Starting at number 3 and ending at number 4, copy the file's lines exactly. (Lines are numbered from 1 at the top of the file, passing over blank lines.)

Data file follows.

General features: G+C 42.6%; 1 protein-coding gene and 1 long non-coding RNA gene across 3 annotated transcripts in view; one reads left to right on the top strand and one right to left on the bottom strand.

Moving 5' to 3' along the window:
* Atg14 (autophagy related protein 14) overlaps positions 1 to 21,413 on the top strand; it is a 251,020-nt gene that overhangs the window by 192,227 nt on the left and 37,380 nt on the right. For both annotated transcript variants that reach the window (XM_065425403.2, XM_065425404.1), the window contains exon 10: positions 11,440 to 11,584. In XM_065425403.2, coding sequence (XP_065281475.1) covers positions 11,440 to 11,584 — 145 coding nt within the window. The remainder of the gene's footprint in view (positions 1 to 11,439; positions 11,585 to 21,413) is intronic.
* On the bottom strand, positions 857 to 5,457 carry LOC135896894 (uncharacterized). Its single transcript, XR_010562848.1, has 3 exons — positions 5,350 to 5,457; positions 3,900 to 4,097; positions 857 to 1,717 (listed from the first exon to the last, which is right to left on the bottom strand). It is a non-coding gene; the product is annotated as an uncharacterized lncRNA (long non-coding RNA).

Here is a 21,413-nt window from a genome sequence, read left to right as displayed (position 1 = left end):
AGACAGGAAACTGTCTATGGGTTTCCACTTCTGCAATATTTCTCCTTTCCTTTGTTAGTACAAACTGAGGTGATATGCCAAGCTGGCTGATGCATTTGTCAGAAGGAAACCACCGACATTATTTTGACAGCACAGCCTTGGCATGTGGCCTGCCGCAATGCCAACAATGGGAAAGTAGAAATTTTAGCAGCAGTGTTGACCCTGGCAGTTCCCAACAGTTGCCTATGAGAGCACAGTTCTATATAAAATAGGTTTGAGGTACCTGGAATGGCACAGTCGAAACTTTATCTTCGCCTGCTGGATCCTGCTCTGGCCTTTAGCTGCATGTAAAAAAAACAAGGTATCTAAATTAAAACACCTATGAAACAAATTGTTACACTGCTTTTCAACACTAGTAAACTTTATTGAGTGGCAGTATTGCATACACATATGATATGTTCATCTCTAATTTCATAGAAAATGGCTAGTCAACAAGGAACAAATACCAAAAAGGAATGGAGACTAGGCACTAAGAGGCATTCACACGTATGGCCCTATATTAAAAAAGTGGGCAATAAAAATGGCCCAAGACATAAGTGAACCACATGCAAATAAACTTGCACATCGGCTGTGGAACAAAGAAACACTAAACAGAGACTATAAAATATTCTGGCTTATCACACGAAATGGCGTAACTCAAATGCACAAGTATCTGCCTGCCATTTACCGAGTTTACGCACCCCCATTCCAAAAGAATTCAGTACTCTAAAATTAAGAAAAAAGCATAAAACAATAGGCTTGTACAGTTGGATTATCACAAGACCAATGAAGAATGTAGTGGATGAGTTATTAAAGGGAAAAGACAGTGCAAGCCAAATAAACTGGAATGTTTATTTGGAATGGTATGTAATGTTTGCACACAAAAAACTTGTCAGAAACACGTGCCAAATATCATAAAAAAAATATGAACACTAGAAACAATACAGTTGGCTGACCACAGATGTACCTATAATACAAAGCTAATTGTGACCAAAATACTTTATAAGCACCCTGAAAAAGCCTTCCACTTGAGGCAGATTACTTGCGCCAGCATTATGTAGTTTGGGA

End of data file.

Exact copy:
* Atg14 (autophagy related protein 14) overlaps positions 1 to 21,413 on the top strand; it is a 251,020-nt gene that overhangs the window by 192,227 nt on the left and 37,380 nt on the right. For both annotated transcript variants that reach the window (XM_065425403.2, XM_065425404.1), the window contains exon 10: positions 11,440 to 11,584. In XM_065425403.2, coding sequence (XP_065281475.1) covers positions 11,440 to 11,584 — 145 coding nt within the window. The remainder of the gene's footprint in view (positions 1 to 11,439; positions 11,585 to 21,413) is intronic.
* On the bottom strand, positions 857 to 5,457 carry LOC135896894 (uncharacterized). Its single transcript, XR_010562848.1, has 3 exons — positions 5,350 to 5,457; positions 3,900 to 4,097; positions 857 to 1,717 (listed from the first exon to the last, which is right to left on the bottom strand). It is a non-coding gene; the product is annotated as an uncharacterized lncRNA (long non-coding RNA).